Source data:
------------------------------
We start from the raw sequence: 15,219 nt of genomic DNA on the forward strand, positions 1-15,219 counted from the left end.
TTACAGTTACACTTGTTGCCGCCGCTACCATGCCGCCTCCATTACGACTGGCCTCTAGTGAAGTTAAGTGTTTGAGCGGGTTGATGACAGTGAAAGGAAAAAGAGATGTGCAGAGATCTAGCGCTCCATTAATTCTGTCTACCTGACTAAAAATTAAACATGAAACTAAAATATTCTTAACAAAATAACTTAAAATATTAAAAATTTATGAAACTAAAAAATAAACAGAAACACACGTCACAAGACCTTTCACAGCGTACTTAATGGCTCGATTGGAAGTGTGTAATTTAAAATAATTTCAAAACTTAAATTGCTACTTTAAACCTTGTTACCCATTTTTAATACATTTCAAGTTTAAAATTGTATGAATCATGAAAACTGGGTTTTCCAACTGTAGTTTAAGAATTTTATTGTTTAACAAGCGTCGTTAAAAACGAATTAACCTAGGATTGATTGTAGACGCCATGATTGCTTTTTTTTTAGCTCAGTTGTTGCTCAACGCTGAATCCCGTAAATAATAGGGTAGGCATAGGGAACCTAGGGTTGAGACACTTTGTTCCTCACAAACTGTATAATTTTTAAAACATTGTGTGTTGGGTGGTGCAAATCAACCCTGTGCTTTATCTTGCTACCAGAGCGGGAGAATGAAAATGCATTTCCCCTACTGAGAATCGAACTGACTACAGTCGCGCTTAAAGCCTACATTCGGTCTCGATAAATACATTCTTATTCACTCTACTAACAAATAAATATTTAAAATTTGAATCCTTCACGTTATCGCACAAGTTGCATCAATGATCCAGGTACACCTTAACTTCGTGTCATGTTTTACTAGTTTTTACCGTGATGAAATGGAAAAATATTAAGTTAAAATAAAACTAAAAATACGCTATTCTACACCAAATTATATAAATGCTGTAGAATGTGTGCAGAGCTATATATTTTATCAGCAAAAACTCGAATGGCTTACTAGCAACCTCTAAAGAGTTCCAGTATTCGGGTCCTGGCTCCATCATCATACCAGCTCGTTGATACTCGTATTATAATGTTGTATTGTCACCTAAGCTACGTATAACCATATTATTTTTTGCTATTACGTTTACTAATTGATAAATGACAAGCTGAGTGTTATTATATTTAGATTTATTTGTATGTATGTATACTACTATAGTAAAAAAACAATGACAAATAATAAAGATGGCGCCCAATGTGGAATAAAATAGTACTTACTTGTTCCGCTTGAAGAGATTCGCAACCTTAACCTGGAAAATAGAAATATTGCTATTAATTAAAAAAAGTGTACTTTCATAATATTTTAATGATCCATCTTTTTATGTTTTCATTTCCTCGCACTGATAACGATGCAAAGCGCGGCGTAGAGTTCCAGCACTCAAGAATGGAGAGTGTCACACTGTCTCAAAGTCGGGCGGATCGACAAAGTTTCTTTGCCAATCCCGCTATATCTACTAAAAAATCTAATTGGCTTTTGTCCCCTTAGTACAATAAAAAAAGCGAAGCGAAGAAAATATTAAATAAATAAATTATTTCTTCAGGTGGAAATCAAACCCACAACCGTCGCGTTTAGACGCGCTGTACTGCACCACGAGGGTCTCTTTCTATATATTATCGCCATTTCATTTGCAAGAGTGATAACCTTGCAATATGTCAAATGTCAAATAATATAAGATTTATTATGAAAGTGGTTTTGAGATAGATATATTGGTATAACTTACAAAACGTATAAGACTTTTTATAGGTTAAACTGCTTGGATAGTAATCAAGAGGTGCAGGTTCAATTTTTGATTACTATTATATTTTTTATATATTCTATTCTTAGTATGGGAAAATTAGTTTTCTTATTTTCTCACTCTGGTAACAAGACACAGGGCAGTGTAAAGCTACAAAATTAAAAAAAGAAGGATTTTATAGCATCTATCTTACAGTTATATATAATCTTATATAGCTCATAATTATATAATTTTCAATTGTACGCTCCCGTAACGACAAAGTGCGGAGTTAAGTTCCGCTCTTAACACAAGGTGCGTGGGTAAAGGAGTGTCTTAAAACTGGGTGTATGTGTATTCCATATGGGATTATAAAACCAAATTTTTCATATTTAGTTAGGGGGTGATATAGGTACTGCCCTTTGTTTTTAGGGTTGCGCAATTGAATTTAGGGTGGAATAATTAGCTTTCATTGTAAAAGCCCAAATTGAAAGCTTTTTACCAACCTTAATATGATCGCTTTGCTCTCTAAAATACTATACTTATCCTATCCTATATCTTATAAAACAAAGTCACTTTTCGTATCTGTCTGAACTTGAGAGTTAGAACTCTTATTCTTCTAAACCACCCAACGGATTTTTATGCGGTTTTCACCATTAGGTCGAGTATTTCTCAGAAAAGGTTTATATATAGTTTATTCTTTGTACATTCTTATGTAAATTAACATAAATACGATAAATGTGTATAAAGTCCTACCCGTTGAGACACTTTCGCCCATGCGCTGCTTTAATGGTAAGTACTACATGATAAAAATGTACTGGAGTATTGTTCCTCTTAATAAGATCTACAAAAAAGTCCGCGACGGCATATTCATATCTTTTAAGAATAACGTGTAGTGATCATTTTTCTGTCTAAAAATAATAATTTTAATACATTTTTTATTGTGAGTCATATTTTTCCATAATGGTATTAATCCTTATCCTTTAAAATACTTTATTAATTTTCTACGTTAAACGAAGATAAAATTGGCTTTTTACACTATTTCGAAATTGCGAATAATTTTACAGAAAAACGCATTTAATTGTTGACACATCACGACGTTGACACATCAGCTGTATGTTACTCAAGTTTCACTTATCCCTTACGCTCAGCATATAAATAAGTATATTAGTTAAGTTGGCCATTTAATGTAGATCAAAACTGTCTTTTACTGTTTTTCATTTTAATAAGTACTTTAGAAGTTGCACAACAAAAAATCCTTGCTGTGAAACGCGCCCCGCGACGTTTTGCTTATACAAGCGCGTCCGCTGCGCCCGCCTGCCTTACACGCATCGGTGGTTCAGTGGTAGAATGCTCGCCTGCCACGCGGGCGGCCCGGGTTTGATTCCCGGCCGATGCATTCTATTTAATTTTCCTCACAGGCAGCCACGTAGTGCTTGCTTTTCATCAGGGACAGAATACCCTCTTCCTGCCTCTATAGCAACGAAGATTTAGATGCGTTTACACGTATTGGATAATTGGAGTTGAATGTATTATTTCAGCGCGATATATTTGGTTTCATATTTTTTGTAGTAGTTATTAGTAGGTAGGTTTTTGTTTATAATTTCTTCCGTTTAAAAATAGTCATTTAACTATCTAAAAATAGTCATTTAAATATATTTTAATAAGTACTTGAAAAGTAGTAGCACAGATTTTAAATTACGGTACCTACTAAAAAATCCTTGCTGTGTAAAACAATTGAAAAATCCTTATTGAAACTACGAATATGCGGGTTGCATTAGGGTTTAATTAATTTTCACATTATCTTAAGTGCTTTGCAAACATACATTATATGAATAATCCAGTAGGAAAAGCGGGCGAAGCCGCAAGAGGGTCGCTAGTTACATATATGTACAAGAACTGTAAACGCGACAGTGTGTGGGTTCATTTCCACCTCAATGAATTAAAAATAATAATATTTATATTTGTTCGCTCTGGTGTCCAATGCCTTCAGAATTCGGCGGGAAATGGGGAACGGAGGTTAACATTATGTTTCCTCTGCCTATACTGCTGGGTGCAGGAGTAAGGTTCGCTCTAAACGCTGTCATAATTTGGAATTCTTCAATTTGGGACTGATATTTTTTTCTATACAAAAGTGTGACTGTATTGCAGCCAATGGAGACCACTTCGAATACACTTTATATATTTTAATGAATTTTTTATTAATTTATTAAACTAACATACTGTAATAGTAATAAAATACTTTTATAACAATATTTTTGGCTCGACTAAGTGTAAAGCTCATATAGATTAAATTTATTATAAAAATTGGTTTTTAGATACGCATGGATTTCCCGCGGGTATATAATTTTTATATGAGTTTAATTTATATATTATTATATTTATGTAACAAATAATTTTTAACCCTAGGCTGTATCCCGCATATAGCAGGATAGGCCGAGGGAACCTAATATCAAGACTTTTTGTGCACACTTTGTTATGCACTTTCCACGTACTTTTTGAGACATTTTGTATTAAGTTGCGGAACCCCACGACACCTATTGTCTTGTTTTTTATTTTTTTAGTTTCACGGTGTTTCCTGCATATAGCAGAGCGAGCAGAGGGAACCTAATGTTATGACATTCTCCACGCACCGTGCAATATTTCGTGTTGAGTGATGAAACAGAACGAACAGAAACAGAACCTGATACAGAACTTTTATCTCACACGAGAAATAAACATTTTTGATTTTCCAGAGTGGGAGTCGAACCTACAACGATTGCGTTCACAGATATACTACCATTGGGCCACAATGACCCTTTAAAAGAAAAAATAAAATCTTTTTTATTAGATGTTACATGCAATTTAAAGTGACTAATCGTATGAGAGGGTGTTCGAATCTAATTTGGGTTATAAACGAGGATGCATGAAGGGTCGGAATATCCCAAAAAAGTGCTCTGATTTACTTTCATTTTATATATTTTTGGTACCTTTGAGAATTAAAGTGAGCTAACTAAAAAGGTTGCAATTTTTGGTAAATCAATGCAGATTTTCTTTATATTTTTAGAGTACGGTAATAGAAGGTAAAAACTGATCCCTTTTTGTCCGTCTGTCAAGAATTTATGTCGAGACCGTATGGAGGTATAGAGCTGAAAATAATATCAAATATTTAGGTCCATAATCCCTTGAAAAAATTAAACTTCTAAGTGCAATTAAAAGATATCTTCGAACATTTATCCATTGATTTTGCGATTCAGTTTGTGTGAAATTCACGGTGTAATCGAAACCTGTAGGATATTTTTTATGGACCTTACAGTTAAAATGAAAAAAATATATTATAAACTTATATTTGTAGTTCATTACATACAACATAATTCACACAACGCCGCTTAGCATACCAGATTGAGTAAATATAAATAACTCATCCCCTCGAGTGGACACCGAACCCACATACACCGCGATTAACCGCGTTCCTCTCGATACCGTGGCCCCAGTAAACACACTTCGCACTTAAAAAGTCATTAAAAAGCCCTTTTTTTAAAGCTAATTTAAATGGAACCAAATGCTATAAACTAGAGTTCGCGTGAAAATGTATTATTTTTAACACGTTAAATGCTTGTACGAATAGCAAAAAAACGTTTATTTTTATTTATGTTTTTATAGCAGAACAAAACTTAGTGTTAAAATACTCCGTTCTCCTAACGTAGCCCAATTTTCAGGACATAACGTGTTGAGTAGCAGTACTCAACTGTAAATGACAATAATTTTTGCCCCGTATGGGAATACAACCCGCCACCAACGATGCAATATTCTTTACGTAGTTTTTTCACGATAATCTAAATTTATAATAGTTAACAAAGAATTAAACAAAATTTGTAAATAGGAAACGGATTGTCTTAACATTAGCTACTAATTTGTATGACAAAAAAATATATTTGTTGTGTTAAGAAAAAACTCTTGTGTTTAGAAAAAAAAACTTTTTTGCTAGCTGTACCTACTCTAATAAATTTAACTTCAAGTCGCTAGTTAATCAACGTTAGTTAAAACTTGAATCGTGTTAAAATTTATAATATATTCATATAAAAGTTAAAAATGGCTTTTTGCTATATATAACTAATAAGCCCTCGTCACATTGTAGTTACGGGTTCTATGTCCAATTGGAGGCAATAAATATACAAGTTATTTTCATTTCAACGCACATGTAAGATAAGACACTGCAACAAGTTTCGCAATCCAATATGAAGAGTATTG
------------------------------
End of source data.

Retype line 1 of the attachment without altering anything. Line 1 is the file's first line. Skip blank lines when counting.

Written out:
We start from the raw sequence: 15,219 nt of genomic DNA on the forward strand, positions 1-15,219 counted from the left end.